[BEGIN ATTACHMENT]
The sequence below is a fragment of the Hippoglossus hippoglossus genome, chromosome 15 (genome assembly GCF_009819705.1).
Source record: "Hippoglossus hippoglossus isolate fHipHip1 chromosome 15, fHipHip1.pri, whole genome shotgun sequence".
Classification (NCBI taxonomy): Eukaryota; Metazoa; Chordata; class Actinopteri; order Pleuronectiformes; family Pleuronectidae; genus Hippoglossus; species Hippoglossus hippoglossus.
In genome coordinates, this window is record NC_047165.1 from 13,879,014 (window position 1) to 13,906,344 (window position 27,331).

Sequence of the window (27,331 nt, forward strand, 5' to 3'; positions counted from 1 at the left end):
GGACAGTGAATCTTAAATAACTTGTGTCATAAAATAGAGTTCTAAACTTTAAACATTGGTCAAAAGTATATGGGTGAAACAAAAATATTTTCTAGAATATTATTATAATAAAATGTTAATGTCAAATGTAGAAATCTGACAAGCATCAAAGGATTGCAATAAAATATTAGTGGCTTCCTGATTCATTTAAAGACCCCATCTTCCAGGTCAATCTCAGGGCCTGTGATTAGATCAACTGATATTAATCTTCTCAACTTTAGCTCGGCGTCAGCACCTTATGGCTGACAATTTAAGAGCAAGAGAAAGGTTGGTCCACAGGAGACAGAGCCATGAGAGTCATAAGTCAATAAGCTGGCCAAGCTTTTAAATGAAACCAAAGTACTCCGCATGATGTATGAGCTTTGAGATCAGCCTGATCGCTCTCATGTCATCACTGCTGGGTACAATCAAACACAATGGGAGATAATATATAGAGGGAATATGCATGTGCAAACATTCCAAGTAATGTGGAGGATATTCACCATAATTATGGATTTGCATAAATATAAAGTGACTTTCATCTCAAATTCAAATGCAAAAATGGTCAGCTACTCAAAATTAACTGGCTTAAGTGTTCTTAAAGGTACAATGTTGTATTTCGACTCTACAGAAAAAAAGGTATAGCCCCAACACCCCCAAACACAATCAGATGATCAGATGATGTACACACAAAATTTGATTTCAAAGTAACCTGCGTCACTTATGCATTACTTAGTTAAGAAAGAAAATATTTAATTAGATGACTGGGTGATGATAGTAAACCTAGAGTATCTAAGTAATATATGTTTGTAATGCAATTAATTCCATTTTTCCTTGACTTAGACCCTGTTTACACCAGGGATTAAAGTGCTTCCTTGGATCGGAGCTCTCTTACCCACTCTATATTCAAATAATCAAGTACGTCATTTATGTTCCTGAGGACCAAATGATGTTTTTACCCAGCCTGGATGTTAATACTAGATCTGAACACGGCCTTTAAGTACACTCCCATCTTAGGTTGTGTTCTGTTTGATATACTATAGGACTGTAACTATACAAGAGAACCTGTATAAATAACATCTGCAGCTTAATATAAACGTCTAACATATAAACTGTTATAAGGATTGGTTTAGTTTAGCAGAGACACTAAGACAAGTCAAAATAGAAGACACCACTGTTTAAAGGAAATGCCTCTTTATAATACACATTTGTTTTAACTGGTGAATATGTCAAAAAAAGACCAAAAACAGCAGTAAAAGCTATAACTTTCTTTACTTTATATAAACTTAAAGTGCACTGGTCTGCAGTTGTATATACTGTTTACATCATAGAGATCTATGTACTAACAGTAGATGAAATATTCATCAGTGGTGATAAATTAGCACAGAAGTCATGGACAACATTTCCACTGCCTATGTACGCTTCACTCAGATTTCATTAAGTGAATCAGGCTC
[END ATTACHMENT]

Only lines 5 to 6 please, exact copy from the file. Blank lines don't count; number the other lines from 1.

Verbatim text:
Sequence of the window (27,331 nt, forward strand, 5' to 3'; positions counted from 1 at the left end):
GGACAGTGAATCTTAAATAACTTGTGTCATAAAATAGAGTTCTAAACTTTAAACATTGGTCAAAAGTATATGGGTGAAACAAAAATATTTTCTAGAATATTATTATAATAAAATGTTAATGTCAAATGTAGAAATCTGACAAGCATCAAAGGATTGCAATAAAATATTAGTGGCTTCCTGATTCATTTAAAGACCCCATCTTCCAGGTCAATCTCAGGGCCTGTGATTAGATCAACTGATATTAATCTTCTCAACTTTAGCTCGGCGTCAGCACCTTATGGCTGACAATTTAAGAGCAAGAGAAAGGTTGGTCCACAGGAGACAGAGCCATGAGAGTCATAAGTCAATAAGCTGGCCAAGCTTTTAAATGAAACCAAAGTACTCCGCATGATGTATGAGCTTTGAGATCAGCCTGATCGCTCTCATGTCATCACTGCTGGGTACAATCAAACACAATGGGAGATAATATATAGAGGGAATATGCATGTGCAAACATTCCAAGTAATGTGGAGGATATTCACCATAATTATGGATTTGCATAAATATAAAGTGACTTTCATCTCAAATTCAAATGCAAAAATGGTCAGCTACTCAAAATTAACTGGCTTAAGTGTTCTTAAAGGTACAATGTTGTATTTCGACTCTACAGAAAAAAAGGTATAGCCCCAACACCCCCAAACACAATCAGATGATCAGATGATGTACACACAAAATTTGATTTCAAAGTAACCTGCGTCACTTATGCATTACTTAGTTAAGAAAGAAAATATTTAATTAGATGACTGGGTGATGATAGTAAACCTAGAGTATCTAAGTAATATATGTTTGTAATGCAATTAATTCCATTTTTCCTTGACTTAGACCCTGTTTACACCAGGGATTAAAGTGCTTCCTTGGATCGGAGCTCTCTTACCCACTCTATATTCAAATAATCAAGTACGTCATTTATGTTCCTGAGGACCAAATGATGTTTTTACCCAGCCTGGATGTTAATACTAGATCTGAACACGGCCTTTAAGTACACTCCCATCTTAGGTTGTGTTCTGTTTGATATACTATAGGACTGTAACTATACAAGAGAACCTGTATAAATAACATCTGCAGCTTAATATAAACGTCTAACATATAAACTGTTATAAGGATTGGTTTAGTTTAGCAGAGACACTAAGACAAGTCAAAATAGAAGACACCACTGTTTAAAGGAAATGCCTCTTTATAATACACATTTGTTTTAACTGGTGAATATGTCAAAAAAAGACCAAAAACAGCAGTAAAAGCTATAACTTTCTTTACTTTATATAAACTTAAAGTGCACTGGTCTGCAGTTGTATATACTGTTTACATCATAGAGATCTATGTACTAACAGTAGATGAAATATTCATCAGTGGTGATAAATTAGCACAGAAGTCATGGACAACATTTCCACTGCCTATGTACGCTTCACTCAGATTTCATTAAGTGAATCAGGCTC